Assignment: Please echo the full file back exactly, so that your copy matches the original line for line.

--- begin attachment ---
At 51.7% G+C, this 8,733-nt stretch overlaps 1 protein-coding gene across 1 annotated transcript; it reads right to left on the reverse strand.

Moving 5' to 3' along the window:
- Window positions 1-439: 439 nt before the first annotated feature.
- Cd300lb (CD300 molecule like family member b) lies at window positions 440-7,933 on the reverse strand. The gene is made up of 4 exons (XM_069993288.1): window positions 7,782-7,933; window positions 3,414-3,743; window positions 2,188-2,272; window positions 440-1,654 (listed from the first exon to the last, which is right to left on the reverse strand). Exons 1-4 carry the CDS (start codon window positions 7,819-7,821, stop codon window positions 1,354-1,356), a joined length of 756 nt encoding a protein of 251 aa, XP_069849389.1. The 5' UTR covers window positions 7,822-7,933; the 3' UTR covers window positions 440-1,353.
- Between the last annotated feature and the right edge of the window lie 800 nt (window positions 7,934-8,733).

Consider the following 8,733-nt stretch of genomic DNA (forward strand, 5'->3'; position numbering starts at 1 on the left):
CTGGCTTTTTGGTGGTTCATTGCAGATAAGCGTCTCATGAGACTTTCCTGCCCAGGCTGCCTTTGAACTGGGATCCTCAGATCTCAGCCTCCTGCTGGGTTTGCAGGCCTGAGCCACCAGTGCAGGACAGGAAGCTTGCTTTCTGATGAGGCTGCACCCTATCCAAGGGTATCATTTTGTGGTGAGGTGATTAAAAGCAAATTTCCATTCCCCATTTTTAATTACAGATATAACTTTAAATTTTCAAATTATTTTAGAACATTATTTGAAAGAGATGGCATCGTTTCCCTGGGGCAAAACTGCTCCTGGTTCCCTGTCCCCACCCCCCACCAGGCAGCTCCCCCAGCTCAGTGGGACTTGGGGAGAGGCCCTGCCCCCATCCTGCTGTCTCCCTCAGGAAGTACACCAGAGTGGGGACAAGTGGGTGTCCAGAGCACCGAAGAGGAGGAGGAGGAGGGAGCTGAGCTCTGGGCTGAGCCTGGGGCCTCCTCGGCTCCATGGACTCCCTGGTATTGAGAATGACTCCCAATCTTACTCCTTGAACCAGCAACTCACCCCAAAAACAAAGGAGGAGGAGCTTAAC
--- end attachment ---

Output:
At 51.7% G+C, this 8,733-nt stretch overlaps 1 protein-coding gene across 1 annotated transcript; it reads right to left on the reverse strand.

Moving 5' to 3' along the window:
- Window positions 1-439: 439 nt before the first annotated feature.
- Cd300lb (CD300 molecule like family member b) lies at window positions 440-7,933 on the reverse strand. The gene is made up of 4 exons (XM_069993288.1): window positions 7,782-7,933; window positions 3,414-3,743; window positions 2,188-2,272; window positions 440-1,654 (listed from the first exon to the last, which is right to left on the reverse strand). Exons 1-4 carry the CDS (start codon window positions 7,819-7,821, stop codon window positions 1,354-1,356), a joined length of 756 nt encoding a protein of 251 aa, XP_069849389.1. The 5' UTR covers window positions 7,822-7,933; the 3' UTR covers window positions 440-1,353.
- Between the last annotated feature and the right edge of the window lie 800 nt (window positions 7,934-8,733).

Consider the following 8,733-nt stretch of genomic DNA (forward strand, 5'->3'; position numbering starts at 1 on the left):
CTGGCTTTTTGGTGGTTCATTGCAGATAAGCGTCTCATGAGACTTTCCTGCCCAGGCTGCCTTTGAACTGGGATCCTCAGATCTCAGCCTCCTGCTGGGTTTGCAGGCCTGAGCCACCAGTGCAGGACAGGAAGCTTGCTTTCTGATGAGGCTGCACCCTATCCAAGGGTATCATTTTGTGGTGAGGTGATTAAAAGCAAATTTCCATTCCCCATTTTTAATTACAGATATAACTTTAAATTTTCAAATTATTTTAGAACATTATTTGAAAGAGATGGCATCGTTTCCCTGGGGCAAAACTGCTCCTGGTTCCCTGTCCCCACCCCCCACCAGGCAGCTCCCCCAGCTCAGTGGGACTTGGGGAGAGGCCCTGCCCCCATCCTGCTGTCTCCCTCAGGAAGTACACCAGAGTGGGGACAAGTGGGTGTCCAGAGCACCGAAGAGGAGGAGGAGGAGGGAGCTGAGCTCTGGGCTGAGCCTGGGGCCTCCTCGGCTCCATGGACTCCCTGGTATTGAGAATGACTCCCAATCTTACTCCTTGAACCAGCAACTCACCCCAAAAACAAAGGAGGAGGAGCTTAAC